Academic journal article Post Script

Stars and Mobilization in South India: What Have Films Got to Do with It?

Academic journal article Post Script

Stars and Mobilization in South India: What Have Films Got to Do with It?

Article excerpt


The cinema in India is characterized by the complex if tenuous linkages between film viewing and a range of other publicly staged activities that include participation in conventional political activities. Film stars today are a considerable presence in election campaigns. However, it is only when we shift our focus to south Indian cinemas that we can tell the difference between the overall trend to buttress political parties with charismatic figures drawn from various walks of life (cricket players, television personalities, singers) and the considerably longer history of the film star's imbrication with mobilization.

I will propose that the problem posed by the 'south Indian' variety of stardom is brought into sharp focus by the presence of highly organized fan clubs dedicated to the promotion of film stars. These organizations, which are unique to the region, came under critical examination only in the wake of the Tamil star M.G. Ramachandran's (MGR) success in electoral politics but have had a history that pre-dated his political career (Hardgrave and Niedhart 1975). Neither the degree of organization of fan clubs nor their involvement in politics, by way of campaigning for stars or parties they stood for, had any precedent. Major films stars in south India have thousands of associations dedicated to promoting them. These associations are almost always formed by young urban men who engage in a range of activities from providing free publicity to their idol's films to group viewing of his/her films to charitable work in the name of the star. (1)

Also characteristic of south Indian stardom is its close linkages with the politics of linguistic identity. In three states of the region film stars have emerged as major public figures (and on occasion as successful politicians) as representatives of the interests of a linguistic community. In Tamil Nadu and Andhra Pradesh the film industry's leading male stars M.G. Ramachandran and N.T. Rama Rao (NTR) formed their own political parties that were avowedly dedicated to protecting the interests of their respective linguistic communities. In neighbouring Karnataka the star Rajkumar, whose death in April 2006 from natural causes triggered riots in Bangalore, didn't enter the electoral arena but nevertheless remained one of the most visible symbols of Kannada linguistic identity for over two decades. (2)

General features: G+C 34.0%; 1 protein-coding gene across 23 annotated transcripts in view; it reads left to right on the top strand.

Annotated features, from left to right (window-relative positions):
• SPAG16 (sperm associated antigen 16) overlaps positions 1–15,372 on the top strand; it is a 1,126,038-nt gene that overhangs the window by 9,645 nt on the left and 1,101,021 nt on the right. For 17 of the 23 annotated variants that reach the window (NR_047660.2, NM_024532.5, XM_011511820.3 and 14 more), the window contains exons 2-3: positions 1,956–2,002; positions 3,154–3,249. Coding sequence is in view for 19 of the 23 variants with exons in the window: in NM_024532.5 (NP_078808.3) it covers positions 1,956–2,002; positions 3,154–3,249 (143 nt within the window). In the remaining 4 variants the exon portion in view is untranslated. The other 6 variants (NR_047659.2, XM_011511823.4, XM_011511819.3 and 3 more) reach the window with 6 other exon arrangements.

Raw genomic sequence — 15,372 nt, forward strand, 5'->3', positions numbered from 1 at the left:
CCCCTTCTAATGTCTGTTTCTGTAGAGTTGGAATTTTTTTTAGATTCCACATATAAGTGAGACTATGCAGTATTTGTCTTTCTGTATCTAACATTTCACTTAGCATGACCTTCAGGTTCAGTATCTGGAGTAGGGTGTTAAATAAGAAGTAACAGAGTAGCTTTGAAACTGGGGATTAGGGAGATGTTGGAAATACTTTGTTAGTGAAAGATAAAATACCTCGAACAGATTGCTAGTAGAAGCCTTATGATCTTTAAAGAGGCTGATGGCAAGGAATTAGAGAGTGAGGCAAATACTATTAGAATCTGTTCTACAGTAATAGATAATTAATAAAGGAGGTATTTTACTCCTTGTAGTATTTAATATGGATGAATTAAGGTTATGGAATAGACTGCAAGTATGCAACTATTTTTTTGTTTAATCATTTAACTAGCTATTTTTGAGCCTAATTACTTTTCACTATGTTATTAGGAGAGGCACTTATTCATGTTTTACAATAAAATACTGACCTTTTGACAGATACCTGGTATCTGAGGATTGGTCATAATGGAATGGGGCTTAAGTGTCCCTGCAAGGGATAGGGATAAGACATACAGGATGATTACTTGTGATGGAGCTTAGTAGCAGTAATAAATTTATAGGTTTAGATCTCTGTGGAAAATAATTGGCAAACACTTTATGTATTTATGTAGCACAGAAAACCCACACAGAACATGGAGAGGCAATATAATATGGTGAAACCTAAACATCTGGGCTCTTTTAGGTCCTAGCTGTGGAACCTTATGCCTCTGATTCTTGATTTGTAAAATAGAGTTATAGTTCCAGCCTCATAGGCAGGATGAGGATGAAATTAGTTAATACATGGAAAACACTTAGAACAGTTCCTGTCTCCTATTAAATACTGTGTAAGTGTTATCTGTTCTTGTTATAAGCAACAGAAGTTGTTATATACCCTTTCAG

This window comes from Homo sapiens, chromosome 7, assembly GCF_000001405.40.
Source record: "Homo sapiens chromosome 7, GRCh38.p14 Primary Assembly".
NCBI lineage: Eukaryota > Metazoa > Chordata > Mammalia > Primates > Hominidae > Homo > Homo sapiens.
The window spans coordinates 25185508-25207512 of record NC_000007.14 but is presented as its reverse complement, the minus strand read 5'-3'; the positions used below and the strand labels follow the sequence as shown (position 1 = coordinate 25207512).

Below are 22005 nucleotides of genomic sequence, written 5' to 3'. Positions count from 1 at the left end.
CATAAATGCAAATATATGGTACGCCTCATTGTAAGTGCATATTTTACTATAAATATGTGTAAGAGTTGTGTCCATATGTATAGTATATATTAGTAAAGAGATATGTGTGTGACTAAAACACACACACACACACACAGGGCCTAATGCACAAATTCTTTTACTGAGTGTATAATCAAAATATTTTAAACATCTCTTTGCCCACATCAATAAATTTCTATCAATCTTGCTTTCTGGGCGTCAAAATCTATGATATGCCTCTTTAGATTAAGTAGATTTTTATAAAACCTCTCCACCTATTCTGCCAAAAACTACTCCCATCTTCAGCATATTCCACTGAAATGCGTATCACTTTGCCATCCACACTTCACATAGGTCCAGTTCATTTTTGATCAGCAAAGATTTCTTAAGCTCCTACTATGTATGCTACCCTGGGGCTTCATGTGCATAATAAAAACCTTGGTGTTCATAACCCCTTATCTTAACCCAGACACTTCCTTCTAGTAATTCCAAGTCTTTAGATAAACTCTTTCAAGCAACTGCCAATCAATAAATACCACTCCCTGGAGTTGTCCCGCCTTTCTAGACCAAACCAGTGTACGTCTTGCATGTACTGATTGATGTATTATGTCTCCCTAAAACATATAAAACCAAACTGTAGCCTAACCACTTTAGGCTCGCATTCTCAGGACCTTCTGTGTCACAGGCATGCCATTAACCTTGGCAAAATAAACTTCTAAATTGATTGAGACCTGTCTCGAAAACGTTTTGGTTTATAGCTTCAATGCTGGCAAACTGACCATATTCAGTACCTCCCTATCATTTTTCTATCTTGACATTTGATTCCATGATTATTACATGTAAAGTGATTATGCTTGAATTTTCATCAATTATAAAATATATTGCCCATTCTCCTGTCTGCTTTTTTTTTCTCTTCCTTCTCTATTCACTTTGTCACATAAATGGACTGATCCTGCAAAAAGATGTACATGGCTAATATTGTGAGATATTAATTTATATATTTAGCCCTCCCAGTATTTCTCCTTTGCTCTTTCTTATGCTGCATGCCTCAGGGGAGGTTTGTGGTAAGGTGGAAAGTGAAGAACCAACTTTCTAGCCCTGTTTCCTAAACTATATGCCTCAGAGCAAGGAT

The linkage between fans' associations and the politics of linguistic identity politics is obvious on many counts. We know (or at least strongly suspect--due to the paucity of concrete evidence to the contrary) that historically speaking they are a direct outcome of MGR's involvement in linguistic identity politics. The location of all south Indian film production in Madras surely facilitated their spread to other stars like NTR. We also know that for the most part fans organize around stars who speak their (fans') own language on screen. (3) In spite of this excessive obviousness of the linkage between fan clubs and linguistic identity politics it is possible that the umbrella category of 'language politics' is at best a convenient short hand (which the stars themselves presented themselves as engaging in) and tends to obfuscate the complex processes at work in the double acts of mobilization around film stars.

The south India film star is positioned at the intersection of two kinds of mobilization, both of which point to the production of a surplus of signification, by the cinema, which has in fact become available for political deployment. Stars of the region have had the ability to fuse together mobilization for film consumption and related cinephiliac activities (which virtually any fan club in the world is engaged in) with mobilization for political purposes. Complicating matters is the ways in which the cinema of this region is imbricated with linguistic identity politics. I will deliberately ignore the sociology of the fan club as well as the broader context of linguistic identity politics in order to draw attention to the specific contribution of the cinema to the emergence of the fan who is an object of mobilization on the one hand and the star as the agent around whom this mobilization takes place. …

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